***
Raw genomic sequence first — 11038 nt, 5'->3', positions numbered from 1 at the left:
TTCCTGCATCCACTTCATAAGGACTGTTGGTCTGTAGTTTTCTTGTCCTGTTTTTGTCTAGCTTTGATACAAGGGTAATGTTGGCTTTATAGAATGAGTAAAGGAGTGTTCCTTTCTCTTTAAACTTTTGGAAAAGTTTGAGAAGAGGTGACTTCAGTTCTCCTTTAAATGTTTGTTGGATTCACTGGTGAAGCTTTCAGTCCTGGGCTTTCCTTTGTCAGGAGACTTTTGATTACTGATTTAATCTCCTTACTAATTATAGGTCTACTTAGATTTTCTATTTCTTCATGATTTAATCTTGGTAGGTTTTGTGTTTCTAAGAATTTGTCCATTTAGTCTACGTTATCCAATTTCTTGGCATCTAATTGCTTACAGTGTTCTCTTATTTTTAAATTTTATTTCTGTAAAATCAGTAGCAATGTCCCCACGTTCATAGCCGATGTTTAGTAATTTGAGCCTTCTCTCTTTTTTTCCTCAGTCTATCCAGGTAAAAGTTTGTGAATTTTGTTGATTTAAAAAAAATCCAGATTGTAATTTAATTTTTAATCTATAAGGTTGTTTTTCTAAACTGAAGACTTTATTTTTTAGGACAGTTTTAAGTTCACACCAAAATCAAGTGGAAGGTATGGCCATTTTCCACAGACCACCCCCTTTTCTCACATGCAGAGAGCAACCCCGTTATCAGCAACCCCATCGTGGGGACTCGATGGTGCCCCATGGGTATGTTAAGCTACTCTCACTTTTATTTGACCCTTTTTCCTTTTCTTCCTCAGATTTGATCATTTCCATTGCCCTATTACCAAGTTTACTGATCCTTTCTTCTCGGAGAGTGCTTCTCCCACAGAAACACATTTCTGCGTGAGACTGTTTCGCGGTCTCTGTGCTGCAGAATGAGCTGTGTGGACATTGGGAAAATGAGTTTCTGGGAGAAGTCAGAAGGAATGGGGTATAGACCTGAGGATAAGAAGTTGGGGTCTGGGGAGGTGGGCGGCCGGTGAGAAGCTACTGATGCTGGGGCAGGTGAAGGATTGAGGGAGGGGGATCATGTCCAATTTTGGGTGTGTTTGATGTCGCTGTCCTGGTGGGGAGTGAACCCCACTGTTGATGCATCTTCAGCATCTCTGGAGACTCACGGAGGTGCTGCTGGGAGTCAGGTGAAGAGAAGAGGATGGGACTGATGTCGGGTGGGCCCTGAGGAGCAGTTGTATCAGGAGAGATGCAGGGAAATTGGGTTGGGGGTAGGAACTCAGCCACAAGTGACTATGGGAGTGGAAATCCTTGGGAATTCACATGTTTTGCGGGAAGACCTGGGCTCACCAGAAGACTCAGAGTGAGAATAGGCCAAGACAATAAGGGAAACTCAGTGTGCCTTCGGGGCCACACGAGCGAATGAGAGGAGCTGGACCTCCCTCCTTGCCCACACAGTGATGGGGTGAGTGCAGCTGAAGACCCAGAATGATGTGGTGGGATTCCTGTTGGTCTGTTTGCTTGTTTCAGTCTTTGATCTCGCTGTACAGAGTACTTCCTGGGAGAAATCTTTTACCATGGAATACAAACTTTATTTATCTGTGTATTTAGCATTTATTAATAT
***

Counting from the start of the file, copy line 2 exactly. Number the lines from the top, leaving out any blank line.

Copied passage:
TTCCTGCATCCACTTCATAAGGACTGTTGGTCTGTAGTTTTCTTGTCCTGTTTTTGTCTAGCTTTGATACAAGGGTAATGTTGGCTTTATAGAATGAGTAAAGGAGTGTTCCTTTCTCTTTAAACTTTTGGAAAAGTTTGAGAAGAGGTGACTTCAGTTCTCCTTTAAATGTTTGTTGGATTCACTGGTGAAGCTTTCAGTCCTGGGCTTTCCTTTGTCAGGAGACTTTTGATTACTGATTTAATCTCCTTACTAATTATAGGTCTACTTAGATTTTCTATTTCTTCATGATTTAATCTTGGTAGGTTTTGTGTTTCTAAGAATTTGTCCATTTAGTCTACGTTATCCAATTTCTTGGCATCTAATTGCTTACAGTGTTCTCTTATTTTTAAATTTTATTTCTGTAAAATCAGTAGCAATGTCCCCACGTTCATAGCCGATGTTTAGTAATTTGAGCCTTCTCTCTTTTTTTCCTCAGTCTATCCAGGTAAAAGTTTGTGAATTTTGTTGATTTAAAAAAAATCCAGATTGTAATTTAATTTTTAATCTATAAGGTTGTTTTTCTAAACTGAAGACTTTATTTTTTAGGACAGTTTTAAGTTCACACCAAAATCAAGTGGAAGGTATGGCCATTTTCCACAGACCACCCCCTTTTCTCACATGCAGAGAGCAACCCCGTTATCAGCAACCCCATCGTGGGGACTCGATGGTGCCCCATGGGTATGTTAAGCTACTCTCACTTTTATTTGACCCTTTTTCCTTTTCTTCCTCAGATTTGATCATTTCCATTGCCCTATTACCAAGTTTACTGATCCTTTCTTCTCGGAGAGTGCTTCTCCCACAGAAACACATTTCTGCGTGAGACTGTTTCGCGGTCTCTGTGCTGCAGAATGAGCTGTGTGGACATTGGGAAAATGAGTTTCTGGGAGAAGTCAGAAGGAATGGGGTATAGACCTGAGGATAAGAAGTTGGGGTCTGGGGAGGTGGGCGGCCGGTGAGAAGCTACTGATGCTGGGGCAGGTGAAGGATTGAGGGAGGGGGATCATGTCCAATTTTGGGTGTGTTTGATGTCGCTGTCCTGGTGGGGAGTGAACCCCACTGTTGATGCATCTTCAGCATCTCTGGAGACTCACGGAGGTGCTGCTGGGAGTCAGGTGAAGAGAAGAGGATGGGACTGATGTCGGGTGGGCCCTGAGGAGCAGTTGTATCAGGAGAGATGCAGGGAAATTGGGTTGGGGGTAGGAACTCAGCCACAAGTGACTATGGGAGTGGAAATCCTTGGGAATTCACATGTTTTGCGGGAAGACCTGGGCTCACCAGAAGACTCAGAGTGAGAATAGGCCAAGACAATAAGGGAAACTCAGTGTGCCTTCGGGGCCACACGAGCGAATGAGAGGAGCTGGACCTCCCTCCTTGCCCACACAGTGATGGGGTGAGTGCAGCTGAAGACCCAGAATGATGTGGTGGGATTCCTGTTGGTCTGTTTGCTTGTTTCAGTCTTTGATCTCGCTGTACAGAGTACTTCCTGGGAGAAATCTTTTACCATGGAATACAAACTTTATTTATCTGTGTATTTAGCATTTATTAATAT